Oh, and we’re not talking about just one variety of Salmon, either. The five species of Salmon are Chinook, Chum, Coho, Pink, and Sockeye. And guess what – you can get your hook on all five of them right here in Campbell River!

As for the seasonality, you’ll be able to get a Tyee Chinook from July to September. Coho season is from June to September, whereas Pink and Sockeye are on the bite from mid-July through August. If you want to get your hands on Chum Salmon, autumn is the time to catch them.

fly fisherman casting in Campbell River

Saltwater Salmon fishing in Campbell River is just as good as the freshwater action, so whatever your preference may be, fun is pretty much guaranteed. There are local guides who will gladly teach you the ropes of fly fishing. Others can set you up perfectly for some offshore trolling. Of course, there are other fish you can catch as well, so if you get tired of Salmon, you can always switch to bottom fishing for Rockfish or Halibut.

If you’re looking for great fishing but just can’t leave those big city lights, we recommend the bustling seaport of Vancouver.

7. Lake of the Woods, Ontario

Known for: Walleye and Smallmouth Bass

When to visit: all year round

Depending on where you’re from, you’ll need a resident or non-resident Ontario fishing license.

Lake of the Woods is, without question, one of the finest fisheries on the continent. Boasting an incredible 14,552 islands and 65,000 miles of shoreline, the Lake offers not only fantastic fishing, but some spectacular vistas as well. There are countless recreational facilities to choose from, making the Lake a perfect getaway for friends and families.

anglers sitting on the beach relaxing and cooking their catch

This incredibly diverse ecosystem is home to the vast numbers of Walleye, Muskie, Northern Pike, Largemouth and Smallmouth Bass, Lake Trout, Perch, and many more.

Walleye fishing is exceptionally good. You can catch these critters from mid-May all the way to October. After they spawn in spring, Walleye will keep to the rocky shallows. Summertime will bring them to the oxygen-packed weeds and this is when you should put your jigging skills to use. If you’re planning on visiting the Lake during fall, you can expect some monster-sized Walleye on the bite. Look for underwater structure for the best results.

During the cold winter months, Lake of the Woods transforms into one of the premier ice fishing locations in the country. The ice thickens around mid-December, and this is when you can expect to see a large number of anglers flocking to the Lake for ice fishing. Perch, Walleye, and Crappie are all on the menu. Don’t be surprised if you see a whole shanty town raised on these frozen waters – the bite is that good.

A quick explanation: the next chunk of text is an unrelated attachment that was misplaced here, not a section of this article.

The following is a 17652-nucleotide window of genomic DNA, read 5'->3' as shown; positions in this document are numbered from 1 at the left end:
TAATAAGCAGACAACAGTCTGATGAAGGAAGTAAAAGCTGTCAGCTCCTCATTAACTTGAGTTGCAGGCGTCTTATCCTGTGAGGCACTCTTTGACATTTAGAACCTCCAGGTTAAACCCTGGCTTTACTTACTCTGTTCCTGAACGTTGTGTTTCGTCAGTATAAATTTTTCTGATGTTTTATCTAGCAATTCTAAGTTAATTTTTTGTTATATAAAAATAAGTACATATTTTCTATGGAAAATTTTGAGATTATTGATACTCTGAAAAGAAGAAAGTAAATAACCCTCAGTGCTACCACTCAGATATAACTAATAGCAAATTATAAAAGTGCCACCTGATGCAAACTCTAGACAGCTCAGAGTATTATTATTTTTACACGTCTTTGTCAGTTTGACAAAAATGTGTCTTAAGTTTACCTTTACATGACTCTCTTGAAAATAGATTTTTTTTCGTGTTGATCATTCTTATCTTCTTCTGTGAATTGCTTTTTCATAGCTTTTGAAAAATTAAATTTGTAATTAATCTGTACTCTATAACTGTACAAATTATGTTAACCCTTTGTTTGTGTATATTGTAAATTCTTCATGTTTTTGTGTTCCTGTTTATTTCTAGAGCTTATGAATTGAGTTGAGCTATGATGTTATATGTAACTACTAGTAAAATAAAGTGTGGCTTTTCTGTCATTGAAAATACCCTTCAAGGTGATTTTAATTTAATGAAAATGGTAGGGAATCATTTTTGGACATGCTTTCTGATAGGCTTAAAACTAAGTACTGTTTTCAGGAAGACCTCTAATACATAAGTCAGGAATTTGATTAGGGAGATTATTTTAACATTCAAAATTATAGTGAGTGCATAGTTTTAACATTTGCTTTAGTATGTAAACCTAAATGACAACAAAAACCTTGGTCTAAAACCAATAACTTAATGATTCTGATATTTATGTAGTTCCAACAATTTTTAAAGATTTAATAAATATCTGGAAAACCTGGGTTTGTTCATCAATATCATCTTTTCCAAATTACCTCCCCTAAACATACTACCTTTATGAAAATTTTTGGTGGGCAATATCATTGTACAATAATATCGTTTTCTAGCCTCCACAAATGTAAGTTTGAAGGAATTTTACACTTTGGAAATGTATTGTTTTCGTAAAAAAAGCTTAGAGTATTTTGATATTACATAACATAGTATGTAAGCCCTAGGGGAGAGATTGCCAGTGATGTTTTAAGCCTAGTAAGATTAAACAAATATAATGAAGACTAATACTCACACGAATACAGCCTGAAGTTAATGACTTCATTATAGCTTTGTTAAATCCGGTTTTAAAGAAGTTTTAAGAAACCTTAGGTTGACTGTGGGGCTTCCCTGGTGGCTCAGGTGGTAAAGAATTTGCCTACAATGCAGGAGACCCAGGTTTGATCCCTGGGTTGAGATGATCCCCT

You could spend a lifetime exploring the incredible fisheries Canada has to offer. There are thousands of stunningly beautiful settings for you to enjoy, all the while catching some of the most exciting fish species on the planet. No matter where you’re from, fishing in Canada has to be on your bucket list.

What do you think of our list? Have you fished in any of our locations yet? What are some of the spots you think we missed? Let us know in the comments below.

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Comments (6)
  • S James Tucker

    Jan 24, 2019

    I have fished Lake Diefenbaker and Lake of the Woods and I believe your report is accurate and very entertaining and informative. Thank you

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      Sean

      Jan 24, 2019

      Hello James,

      Thank you for reading the blog, I’m glad you liked it.

      Yes, Canada’s lakes never seem to disappoint. Let us know if you discover any others we should know about.

      Tight lines!

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  • Tom

    Apr 12, 2019

    I must say these 7 fishing locations in Canada seem to be very interesting. One of these locations will surely be my next destination for the fishing trip.

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      Sean

      Apr 12, 2019

      Thanks, Tom,

      I’m glad you like our picks!

      You pretty much can’t go wrong with any of these. Nevertheless, feel free to contact our Customer Service Team should you need any assistance in choosing the perfect location.

      Tight lines!

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  • Nathan

    May 30, 2019

    Where is Newfoundland on this list. This is where the fish are

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      Albert

      May 30, 2019

      Hi Nathan,

      What can we say? The fishing is awesome all around Canada, so it’s always tough to fit everything in!

      What would you say is the signature catch in your area?

      Tight lines!